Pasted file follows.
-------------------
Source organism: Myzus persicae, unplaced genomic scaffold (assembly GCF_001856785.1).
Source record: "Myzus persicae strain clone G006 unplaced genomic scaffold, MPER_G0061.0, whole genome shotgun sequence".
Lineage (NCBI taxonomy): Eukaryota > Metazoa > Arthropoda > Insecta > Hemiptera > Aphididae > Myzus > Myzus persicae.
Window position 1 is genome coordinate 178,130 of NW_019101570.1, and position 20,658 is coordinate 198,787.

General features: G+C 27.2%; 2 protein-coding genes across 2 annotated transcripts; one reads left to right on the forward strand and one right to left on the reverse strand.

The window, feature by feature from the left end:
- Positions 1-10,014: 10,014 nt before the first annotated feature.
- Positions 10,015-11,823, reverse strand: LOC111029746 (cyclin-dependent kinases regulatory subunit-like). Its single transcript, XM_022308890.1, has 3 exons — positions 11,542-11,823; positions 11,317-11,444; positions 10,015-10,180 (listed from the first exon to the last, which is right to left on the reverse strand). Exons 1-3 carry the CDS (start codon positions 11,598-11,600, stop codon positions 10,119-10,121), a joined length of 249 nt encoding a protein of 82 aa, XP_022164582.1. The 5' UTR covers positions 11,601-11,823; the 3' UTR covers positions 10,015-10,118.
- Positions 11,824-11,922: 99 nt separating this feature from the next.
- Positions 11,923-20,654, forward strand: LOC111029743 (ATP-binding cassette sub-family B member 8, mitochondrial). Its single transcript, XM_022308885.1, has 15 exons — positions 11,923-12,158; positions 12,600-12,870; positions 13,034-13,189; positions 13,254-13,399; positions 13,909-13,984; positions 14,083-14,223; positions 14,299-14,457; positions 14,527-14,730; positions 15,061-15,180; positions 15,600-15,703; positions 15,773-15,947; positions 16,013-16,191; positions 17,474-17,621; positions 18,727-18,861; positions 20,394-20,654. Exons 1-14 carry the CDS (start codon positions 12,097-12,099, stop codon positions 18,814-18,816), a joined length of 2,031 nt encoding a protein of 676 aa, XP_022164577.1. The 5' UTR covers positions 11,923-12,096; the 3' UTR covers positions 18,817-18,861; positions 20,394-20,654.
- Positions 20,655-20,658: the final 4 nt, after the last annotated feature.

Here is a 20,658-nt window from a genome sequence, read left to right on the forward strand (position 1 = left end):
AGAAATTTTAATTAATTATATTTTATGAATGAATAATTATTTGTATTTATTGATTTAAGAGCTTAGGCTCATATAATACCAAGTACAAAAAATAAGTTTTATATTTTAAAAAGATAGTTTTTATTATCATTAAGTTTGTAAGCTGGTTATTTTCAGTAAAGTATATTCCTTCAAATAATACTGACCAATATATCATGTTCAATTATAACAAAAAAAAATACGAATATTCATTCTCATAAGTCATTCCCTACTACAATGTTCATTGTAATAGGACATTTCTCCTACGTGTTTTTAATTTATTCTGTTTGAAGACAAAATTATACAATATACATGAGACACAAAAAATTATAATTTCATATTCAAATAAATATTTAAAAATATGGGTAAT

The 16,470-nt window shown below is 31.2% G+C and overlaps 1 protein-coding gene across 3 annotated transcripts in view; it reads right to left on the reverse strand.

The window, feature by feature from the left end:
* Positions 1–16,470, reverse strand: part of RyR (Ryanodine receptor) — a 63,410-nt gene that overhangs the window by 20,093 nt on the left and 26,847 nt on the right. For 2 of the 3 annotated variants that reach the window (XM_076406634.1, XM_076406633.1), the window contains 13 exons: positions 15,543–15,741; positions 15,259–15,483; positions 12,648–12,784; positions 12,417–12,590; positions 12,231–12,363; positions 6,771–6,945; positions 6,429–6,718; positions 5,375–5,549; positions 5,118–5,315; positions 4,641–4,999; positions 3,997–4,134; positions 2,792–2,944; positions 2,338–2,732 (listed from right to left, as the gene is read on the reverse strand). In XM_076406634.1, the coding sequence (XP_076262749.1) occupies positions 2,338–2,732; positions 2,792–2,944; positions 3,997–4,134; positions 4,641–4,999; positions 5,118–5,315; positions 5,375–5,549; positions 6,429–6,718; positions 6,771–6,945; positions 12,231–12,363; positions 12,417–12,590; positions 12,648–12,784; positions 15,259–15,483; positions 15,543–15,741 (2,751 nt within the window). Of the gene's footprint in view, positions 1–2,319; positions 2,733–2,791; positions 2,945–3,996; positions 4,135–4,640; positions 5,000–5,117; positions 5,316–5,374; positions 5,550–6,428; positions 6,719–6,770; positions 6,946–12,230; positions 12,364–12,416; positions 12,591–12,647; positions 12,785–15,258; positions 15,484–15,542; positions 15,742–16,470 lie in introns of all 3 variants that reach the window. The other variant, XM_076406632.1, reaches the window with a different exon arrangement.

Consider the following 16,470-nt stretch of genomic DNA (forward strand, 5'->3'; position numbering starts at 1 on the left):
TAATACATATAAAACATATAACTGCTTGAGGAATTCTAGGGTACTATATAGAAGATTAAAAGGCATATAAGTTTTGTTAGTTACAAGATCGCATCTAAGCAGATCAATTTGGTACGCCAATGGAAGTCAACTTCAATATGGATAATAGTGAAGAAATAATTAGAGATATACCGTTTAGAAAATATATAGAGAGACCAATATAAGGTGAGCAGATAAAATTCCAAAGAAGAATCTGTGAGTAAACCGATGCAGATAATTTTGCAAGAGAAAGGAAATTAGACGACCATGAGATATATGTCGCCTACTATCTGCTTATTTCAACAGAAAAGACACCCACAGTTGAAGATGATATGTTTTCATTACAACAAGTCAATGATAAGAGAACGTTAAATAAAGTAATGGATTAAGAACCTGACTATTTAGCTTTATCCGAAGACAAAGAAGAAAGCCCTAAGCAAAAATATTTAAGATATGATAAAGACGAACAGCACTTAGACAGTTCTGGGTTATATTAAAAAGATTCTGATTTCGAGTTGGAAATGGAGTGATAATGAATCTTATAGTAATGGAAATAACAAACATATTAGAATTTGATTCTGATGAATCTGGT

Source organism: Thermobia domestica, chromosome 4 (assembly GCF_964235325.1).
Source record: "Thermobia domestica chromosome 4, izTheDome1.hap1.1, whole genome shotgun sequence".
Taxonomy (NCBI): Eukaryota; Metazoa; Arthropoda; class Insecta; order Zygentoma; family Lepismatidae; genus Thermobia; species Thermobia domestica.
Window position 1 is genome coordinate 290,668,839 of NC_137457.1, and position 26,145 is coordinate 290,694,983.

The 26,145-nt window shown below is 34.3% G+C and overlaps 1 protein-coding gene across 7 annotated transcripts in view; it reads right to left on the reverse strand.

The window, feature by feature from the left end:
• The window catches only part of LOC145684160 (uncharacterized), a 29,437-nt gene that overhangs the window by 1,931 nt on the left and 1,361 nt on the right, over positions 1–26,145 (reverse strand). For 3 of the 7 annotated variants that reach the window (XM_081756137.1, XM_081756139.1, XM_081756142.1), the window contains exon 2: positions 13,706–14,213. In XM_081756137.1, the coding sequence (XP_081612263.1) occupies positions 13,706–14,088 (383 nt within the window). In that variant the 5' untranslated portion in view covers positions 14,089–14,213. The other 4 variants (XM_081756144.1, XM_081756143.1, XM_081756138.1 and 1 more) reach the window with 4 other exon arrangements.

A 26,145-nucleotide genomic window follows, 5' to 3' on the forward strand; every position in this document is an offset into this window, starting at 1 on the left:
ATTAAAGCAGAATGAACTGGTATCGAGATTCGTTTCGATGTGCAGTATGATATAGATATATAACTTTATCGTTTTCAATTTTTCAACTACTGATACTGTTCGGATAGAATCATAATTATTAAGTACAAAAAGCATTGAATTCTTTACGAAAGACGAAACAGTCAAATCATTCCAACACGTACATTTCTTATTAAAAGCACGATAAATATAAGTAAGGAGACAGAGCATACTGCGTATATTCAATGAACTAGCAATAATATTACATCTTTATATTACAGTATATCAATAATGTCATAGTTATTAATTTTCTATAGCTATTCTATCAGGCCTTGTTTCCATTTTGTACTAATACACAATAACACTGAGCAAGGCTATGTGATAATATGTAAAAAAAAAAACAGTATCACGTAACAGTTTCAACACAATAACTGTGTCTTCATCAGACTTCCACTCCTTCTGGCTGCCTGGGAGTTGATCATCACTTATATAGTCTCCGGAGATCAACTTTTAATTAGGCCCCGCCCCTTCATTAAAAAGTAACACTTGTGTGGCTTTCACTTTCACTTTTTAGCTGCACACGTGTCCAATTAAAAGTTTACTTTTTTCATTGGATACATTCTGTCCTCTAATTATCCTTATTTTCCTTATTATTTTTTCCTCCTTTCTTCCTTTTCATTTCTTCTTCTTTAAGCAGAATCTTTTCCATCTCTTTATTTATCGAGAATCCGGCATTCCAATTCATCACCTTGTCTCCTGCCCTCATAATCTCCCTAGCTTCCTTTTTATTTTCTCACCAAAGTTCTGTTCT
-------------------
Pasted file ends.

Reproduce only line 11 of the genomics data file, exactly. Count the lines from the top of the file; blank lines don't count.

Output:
- Positions 20,655-20,658: the final 4 nt, after the last annotated feature.